Published by Viking Books for Young Readers on June 6th, 2017
Genres: Contemporary, Young Adult
Buy: Amazon, B&N, Book Depository, Chapters !ndigo
Louna, daughter of famed wedding planner Natalie Barrett, has seen every sort of wedding: on the beach, at historic mansions, in fancy hotels and clubs. Perhaps that's why she's cynical about happily-ever-after endings, especially since her own first love ended tragically. When Louna meets charming, happy-go-lucky serial dater Ambrose, she holds him at arm's length. But Ambrose isn't about to be discouraged, now that he's met the one girl he really wants.
Sarah Dessen’s last couple of novels have been a meh read for me, but I am surprised how quickly I warmed up to Once and For All. I think what made this book fun for me was the relationships between Louna’s mom and William and then her relationship with her mom and William. It’s not everyday you see adults having a best friend relationship in books or that you see them interacting with each other and becoming more than just the one dimensional background character that feels flat, and only interesting for a short time. So it was interesting to see how Louna’s mom and William relationship functioned. I really wished that William was her father because from the way he interacted with Louna throughout the book you’d think that’s their relationship and it is confusing when you realize it isn’t what it seems to be.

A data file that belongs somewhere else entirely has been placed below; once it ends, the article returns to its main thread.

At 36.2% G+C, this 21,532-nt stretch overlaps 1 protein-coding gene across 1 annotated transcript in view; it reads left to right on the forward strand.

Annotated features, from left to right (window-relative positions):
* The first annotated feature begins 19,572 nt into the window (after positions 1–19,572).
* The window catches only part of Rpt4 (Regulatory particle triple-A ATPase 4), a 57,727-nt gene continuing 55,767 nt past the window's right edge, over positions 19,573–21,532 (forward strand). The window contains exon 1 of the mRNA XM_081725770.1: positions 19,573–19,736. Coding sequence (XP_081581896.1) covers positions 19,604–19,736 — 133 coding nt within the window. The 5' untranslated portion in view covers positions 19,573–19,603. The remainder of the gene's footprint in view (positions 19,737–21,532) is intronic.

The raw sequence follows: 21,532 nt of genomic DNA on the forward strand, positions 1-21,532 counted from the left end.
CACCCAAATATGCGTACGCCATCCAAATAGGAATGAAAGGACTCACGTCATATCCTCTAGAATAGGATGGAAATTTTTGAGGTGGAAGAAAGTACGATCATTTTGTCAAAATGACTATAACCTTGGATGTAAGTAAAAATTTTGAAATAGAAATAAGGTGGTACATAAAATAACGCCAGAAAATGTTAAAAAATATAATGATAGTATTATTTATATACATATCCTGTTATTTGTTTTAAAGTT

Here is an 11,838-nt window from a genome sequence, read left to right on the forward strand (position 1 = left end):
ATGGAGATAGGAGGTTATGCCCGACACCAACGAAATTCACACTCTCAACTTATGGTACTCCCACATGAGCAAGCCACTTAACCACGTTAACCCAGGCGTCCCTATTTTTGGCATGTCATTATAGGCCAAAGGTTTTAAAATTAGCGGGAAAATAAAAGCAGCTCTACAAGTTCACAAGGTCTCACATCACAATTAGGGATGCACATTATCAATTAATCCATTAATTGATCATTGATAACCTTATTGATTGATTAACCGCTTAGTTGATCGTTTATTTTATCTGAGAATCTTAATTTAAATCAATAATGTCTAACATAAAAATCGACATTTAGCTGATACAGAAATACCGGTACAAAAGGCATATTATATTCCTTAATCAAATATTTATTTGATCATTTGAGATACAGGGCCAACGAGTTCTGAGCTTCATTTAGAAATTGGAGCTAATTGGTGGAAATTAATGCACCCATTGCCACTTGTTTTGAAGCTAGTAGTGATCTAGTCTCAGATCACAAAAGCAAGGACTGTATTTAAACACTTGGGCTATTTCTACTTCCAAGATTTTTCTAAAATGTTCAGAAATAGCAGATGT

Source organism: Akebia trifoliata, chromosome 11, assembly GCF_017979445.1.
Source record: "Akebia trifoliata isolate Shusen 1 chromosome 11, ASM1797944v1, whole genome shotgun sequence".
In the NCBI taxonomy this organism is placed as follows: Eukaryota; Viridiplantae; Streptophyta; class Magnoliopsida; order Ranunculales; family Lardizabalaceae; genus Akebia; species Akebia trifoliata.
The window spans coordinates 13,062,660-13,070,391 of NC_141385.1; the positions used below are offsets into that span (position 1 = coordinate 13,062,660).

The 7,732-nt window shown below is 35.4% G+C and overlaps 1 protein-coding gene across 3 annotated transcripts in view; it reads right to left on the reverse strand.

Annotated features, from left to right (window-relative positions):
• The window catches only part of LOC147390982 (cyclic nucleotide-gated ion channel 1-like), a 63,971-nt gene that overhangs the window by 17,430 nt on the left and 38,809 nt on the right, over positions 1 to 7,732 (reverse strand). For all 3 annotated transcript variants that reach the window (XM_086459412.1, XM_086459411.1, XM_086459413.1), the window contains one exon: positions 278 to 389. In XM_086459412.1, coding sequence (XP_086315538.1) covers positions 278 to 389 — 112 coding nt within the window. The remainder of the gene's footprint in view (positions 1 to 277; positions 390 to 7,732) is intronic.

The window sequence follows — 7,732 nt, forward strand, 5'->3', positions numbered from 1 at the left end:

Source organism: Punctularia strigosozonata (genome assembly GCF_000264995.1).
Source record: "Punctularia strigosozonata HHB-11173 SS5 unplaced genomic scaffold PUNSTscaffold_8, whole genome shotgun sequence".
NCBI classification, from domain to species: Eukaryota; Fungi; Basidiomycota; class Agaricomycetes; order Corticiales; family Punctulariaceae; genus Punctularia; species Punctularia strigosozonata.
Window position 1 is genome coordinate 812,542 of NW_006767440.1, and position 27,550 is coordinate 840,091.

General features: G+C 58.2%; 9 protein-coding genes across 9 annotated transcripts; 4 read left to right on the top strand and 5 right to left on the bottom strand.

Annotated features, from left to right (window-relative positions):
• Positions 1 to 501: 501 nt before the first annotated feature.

The other thing that worked for me was the romance between Louna and Ambrose. I wouldn’t say they didn’t like each other because it felt like a one sided dislike from Louna’s end, but anyways I liked how she slowly warms up to him as the novel progressed. Speaking of romances the novel is told from flashbacks that leads up to the present day, so like every other chapter was a flashback of sorts. It was confusing at first, but eventually all the pieces fell together and it explained to why Louna was a bit cynical towards the whole happily ever after idea even though she says she isn’t. The flashbacks were heartbreaking and bittersweet.
When Ambrose suggests a bet, that he date one girl and she plays the role of the womanizer that he is, I was like you know it’s not going to work out because it’s obvious that Ambrose likes Louna. I really enjoyed their banter and I found Ambrose’s character more interesting than Louna’s to be honest. Maybe because he was the annoying, happy go lucky, without caring about the consequences, and live in the present guy which was refreshing than being the normally broody, dark cliched type of guys presented in YA novels.
“Oh.” Ambrose exhaled. “Well, sure. What do you need?”
“See?” she said, pointing at him. “Now that’s loyalty.”
“I am not going to pretend to be engaged to Ambrose!” I said.
“Engaged?” He grinned at me. “Oh, this should be fun.”
If you are familiar with Sarah Dessen’s novel it’s always fun to spot familiar characters and settings from her previous books worked their way into the present novels. Once and For All wasn’t without this exception and it makes you pay attention to when they’d show up. Sometimes it’s obvious and sometimes it’s subtle that you could miss it when you’re reading the novel, but nevertheless it always bring a smile to my face when I recognize the characters and shout omg they’re from that one book.
Once and For All is definitely a must read for this summer with its summer-y vibe despite its wedding planning storyline.